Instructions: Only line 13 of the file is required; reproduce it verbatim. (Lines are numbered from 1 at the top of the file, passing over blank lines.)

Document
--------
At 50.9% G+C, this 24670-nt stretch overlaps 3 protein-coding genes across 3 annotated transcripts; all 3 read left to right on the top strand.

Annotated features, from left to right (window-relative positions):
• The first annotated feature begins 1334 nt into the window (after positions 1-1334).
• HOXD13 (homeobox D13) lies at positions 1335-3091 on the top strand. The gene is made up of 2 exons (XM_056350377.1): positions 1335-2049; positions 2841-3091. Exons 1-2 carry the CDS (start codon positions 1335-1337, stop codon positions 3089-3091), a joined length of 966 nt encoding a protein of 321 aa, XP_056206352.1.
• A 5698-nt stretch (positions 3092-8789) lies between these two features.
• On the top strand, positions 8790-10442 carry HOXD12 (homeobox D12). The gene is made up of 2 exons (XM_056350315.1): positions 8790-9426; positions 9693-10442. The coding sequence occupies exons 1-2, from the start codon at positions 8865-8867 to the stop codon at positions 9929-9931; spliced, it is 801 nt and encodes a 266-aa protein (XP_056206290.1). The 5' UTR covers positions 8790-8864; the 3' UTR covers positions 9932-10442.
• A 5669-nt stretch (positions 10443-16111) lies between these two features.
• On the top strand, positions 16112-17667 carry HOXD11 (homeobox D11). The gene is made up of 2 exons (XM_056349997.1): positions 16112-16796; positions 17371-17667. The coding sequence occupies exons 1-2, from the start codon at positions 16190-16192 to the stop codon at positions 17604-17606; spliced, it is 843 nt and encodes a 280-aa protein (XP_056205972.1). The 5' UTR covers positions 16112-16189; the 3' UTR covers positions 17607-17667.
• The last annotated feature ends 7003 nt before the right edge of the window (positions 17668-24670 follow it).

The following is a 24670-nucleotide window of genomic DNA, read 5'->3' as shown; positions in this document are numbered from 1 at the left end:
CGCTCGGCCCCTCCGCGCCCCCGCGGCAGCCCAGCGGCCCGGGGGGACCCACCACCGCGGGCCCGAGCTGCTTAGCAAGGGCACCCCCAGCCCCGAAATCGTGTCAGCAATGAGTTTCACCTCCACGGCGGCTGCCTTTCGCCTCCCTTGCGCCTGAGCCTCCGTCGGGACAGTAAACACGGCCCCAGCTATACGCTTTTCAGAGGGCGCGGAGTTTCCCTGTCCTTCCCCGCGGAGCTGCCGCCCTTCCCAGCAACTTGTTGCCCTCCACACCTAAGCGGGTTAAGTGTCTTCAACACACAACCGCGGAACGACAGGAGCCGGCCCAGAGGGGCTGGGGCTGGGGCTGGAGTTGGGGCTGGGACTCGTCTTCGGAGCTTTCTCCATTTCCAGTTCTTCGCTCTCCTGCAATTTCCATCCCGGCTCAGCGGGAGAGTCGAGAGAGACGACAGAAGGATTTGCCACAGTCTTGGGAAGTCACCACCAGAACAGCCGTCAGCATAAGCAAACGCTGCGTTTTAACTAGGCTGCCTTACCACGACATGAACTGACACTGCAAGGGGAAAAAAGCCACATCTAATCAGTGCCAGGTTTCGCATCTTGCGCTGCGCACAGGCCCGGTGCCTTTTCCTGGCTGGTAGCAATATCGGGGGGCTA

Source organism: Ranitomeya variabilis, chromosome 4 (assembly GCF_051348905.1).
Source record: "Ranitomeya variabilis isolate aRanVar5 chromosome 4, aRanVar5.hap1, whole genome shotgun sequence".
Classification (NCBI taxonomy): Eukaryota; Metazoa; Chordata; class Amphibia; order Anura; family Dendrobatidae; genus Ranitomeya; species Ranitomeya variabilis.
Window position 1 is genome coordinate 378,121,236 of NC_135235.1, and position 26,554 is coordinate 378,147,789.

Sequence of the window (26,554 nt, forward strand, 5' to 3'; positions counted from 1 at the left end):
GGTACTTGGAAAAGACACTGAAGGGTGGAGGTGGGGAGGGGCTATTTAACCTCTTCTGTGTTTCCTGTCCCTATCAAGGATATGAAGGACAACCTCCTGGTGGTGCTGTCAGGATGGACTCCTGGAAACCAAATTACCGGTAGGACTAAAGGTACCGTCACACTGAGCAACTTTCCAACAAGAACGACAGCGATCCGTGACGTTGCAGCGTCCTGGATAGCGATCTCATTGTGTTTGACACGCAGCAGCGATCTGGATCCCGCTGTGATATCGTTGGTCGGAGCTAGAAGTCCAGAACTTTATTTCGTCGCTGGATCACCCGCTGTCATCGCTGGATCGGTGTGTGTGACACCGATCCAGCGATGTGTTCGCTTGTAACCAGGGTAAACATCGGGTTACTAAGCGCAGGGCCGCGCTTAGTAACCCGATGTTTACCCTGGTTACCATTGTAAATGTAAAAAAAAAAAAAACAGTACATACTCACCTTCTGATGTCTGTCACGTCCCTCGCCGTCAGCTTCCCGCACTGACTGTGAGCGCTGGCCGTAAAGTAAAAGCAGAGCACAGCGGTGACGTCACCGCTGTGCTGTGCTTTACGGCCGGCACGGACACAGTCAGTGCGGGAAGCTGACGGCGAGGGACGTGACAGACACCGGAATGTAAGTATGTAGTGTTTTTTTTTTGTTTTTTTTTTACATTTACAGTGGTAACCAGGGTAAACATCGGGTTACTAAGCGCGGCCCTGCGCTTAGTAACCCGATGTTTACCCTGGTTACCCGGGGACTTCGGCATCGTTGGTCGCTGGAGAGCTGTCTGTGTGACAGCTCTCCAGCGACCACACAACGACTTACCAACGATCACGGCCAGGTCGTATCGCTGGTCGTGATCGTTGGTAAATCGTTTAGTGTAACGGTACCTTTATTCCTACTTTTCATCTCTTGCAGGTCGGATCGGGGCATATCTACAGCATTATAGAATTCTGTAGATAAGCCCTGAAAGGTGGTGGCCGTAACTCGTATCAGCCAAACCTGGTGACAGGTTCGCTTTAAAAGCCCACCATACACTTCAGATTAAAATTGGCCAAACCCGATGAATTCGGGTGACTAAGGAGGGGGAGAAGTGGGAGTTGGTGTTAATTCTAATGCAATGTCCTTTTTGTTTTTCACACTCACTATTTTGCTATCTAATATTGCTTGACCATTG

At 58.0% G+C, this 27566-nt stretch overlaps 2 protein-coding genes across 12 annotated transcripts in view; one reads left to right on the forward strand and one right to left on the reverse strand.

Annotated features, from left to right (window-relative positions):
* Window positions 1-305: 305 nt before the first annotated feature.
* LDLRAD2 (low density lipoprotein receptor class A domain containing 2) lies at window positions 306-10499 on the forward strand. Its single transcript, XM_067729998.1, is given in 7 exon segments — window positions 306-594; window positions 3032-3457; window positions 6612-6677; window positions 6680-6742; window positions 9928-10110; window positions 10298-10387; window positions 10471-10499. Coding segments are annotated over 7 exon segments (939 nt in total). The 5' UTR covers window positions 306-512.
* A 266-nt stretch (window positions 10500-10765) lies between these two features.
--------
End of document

Source record: "Ranitomeya variabilis isolate aRanVar5 chromosome 4, aRanVar5.hap1, whole genome shotgun sequence".